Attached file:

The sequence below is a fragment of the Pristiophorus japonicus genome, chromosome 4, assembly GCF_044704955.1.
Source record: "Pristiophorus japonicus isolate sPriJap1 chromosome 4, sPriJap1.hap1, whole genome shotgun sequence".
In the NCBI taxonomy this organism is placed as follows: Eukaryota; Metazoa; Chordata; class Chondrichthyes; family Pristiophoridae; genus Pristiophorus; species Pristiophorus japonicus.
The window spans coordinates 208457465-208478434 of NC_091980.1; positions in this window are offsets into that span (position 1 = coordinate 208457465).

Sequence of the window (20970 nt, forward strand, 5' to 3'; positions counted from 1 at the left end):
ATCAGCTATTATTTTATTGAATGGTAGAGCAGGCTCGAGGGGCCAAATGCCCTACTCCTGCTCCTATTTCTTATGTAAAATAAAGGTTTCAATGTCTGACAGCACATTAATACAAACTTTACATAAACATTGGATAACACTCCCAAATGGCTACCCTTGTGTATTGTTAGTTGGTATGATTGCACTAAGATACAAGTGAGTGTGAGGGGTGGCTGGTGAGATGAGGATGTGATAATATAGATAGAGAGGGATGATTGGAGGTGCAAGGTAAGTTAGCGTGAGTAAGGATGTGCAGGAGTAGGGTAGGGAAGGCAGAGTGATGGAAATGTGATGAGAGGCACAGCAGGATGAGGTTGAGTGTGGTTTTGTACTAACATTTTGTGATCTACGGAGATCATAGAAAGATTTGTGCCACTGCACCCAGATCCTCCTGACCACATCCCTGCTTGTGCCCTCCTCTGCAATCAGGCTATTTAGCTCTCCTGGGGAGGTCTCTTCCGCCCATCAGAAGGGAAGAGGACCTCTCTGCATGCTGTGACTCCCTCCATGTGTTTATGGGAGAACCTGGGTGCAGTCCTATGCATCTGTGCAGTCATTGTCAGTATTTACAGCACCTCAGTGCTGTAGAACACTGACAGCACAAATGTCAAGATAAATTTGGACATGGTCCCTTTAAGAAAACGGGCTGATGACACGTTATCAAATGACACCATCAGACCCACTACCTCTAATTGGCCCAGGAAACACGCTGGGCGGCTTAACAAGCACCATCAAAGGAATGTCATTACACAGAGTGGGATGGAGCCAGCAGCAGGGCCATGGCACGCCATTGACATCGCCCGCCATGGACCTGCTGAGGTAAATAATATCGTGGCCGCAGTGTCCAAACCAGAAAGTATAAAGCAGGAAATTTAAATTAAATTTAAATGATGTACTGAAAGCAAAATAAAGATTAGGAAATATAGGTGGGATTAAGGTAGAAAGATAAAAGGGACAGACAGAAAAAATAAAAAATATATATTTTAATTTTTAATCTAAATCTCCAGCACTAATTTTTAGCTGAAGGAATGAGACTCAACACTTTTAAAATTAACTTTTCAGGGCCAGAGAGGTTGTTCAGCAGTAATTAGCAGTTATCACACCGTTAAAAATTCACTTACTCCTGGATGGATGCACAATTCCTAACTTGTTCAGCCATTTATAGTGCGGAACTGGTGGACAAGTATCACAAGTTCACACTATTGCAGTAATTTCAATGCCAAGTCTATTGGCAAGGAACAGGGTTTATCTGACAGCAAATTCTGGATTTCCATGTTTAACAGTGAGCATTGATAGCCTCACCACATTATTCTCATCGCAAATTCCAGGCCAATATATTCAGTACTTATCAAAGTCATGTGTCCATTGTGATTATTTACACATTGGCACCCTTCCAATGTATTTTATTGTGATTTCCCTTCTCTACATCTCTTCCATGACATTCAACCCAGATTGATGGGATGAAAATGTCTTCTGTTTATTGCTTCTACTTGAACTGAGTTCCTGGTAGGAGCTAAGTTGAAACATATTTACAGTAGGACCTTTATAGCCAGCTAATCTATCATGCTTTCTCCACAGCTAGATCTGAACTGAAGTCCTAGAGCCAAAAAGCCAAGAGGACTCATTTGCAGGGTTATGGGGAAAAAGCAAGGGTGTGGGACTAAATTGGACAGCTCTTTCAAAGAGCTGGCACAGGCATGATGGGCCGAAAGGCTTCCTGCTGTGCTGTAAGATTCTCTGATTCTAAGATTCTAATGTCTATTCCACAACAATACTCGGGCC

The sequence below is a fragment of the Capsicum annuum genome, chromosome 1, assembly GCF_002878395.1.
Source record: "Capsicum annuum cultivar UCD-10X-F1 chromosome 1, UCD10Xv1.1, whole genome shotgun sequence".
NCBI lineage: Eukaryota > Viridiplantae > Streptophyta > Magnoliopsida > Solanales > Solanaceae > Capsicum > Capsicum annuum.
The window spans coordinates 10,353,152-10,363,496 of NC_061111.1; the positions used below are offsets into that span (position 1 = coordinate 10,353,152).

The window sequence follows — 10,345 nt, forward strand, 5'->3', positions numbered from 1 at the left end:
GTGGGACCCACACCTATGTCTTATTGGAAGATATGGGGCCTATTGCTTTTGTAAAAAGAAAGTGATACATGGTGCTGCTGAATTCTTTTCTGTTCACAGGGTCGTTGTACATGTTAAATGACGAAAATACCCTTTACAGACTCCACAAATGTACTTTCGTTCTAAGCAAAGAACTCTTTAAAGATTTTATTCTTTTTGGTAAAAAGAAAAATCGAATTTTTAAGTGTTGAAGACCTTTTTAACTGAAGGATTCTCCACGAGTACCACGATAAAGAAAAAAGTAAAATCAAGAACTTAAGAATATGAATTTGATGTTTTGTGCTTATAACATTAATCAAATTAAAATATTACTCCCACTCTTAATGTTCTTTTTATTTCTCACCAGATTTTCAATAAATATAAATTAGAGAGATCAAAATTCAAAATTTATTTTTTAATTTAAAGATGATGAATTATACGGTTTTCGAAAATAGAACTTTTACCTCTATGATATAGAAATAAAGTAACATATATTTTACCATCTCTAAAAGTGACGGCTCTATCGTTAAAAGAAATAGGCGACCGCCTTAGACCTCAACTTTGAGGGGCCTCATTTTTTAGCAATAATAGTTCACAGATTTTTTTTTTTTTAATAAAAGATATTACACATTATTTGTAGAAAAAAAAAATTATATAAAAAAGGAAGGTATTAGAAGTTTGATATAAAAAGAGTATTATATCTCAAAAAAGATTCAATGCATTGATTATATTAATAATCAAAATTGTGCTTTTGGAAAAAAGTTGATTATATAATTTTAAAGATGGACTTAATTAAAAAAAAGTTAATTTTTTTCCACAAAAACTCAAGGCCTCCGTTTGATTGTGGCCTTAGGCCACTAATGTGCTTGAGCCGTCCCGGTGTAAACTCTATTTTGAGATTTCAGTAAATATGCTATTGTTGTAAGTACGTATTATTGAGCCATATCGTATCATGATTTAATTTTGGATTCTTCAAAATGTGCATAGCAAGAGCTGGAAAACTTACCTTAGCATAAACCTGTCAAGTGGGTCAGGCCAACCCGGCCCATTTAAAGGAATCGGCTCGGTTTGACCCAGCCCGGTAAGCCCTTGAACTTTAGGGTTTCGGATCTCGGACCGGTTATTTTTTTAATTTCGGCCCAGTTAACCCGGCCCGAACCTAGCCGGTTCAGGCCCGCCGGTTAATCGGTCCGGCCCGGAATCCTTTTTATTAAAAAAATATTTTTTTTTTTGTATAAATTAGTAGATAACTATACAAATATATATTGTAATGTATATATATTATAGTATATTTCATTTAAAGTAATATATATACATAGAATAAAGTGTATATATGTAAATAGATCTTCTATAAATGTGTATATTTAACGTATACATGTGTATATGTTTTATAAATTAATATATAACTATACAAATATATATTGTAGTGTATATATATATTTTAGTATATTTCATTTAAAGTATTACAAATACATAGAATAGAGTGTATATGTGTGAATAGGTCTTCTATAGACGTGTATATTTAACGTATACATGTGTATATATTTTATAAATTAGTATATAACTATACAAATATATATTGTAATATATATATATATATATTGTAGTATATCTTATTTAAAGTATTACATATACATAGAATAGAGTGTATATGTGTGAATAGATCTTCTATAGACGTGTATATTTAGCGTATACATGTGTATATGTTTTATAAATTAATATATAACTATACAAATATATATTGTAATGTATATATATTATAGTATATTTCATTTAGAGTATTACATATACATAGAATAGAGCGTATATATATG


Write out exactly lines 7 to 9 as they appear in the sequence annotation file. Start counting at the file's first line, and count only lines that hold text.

The sequence below is a fragment of the Capsicum annuum genome, chromosome 1, assembly GCF_002878395.1.
Source record: "Capsicum annuum cultivar UCD-10X-F1 chromosome 1, UCD10Xv1.1, whole genome shotgun sequence".
NCBI lineage: Eukaryota > Viridiplantae > Streptophyta > Magnoliopsida > Solanales > Solanaceae > Capsicum > Capsicum annuum.